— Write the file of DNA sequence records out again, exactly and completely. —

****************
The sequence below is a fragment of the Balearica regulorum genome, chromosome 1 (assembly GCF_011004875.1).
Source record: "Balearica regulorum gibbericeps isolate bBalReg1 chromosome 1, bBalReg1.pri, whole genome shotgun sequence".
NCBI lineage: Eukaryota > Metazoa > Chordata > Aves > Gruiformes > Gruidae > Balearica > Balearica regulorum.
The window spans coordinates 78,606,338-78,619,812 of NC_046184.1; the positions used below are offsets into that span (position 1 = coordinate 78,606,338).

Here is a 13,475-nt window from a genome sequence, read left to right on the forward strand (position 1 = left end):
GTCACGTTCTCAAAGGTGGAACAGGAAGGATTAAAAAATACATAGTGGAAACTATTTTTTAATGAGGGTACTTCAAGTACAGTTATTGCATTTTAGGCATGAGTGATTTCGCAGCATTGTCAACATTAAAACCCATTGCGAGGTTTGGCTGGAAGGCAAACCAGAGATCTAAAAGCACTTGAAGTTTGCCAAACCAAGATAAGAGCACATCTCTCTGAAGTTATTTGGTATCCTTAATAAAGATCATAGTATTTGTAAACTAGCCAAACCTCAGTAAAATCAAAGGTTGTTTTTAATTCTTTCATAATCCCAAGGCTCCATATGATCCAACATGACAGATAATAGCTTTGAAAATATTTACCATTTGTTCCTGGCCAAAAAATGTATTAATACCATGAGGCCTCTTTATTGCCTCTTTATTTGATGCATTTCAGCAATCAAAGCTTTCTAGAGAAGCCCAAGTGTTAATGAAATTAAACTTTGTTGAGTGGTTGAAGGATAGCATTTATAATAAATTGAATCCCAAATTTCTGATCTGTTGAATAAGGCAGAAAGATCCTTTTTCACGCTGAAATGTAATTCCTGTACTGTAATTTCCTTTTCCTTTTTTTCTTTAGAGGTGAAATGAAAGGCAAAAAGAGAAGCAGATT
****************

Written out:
The sequence below is a fragment of the Balearica regulorum genome, chromosome 1 (assembly GCF_011004875.1).
Source record: "Balearica regulorum gibbericeps isolate bBalReg1 chromosome 1, bBalReg1.pri, whole genome shotgun sequence".
NCBI lineage: Eukaryota > Metazoa > Chordata > Aves > Gruiformes > Gruidae > Balearica > Balearica regulorum.
The window spans coordinates 78,606,338-78,619,812 of NC_046184.1; the positions used below are offsets into that span (position 1 = coordinate 78,606,338).

Here is a 13,475-nt window from a genome sequence, read left to right on the forward strand (position 1 = left end):
GTCACGTTCTCAAAGGTGGAACAGGAAGGATTAAAAAATACATAGTGGAAACTATTTTTTAATGAGGGTACTTCAAGTACAGTTATTGCATTTTAGGCATGAGTGATTTCGCAGCATTGTCAACATTAAAACCCATTGCGAGGTTTGGCTGGAAGGCAAACCAGAGATCTAAAAGCACTTGAAGTTTGCCAAACCAAGATAAGAGCACATCTCTCTGAAGTTATTTGGTATCCTTAATAAAGATCATAGTATTTGTAAACTAGCCAAACCTCAGTAAAATCAAAGGTTGTTTTTAATTCTTTCATAATCCCAAGGCTCCATATGATCCAACATGACAGATAATAGCTTTGAAAATATTTACCATTTGTTCCTGGCCAAAAAATGTATTAATACCATGAGGCCTCTTTATTGCCTCTTTATTTGATGCATTTCAGCAATCAAAGCTTTCTAGAGAAGCCCAAGTGTTAATGAAATTAAACTTTGTTGAGTGGTTGAAGGATAGCATTTATAATAAATTGAATCCCAAATTTCTGATCTGTTGAATAAGGCAGAAAGATCCTTTTTCACGCTGAAATGTAATTCCTGTACTGTAATTTCCTTTTCCTTTTTTTCTTTAGAGGTGAAATGAAAGGCAAAAAGAGAAGCAGATT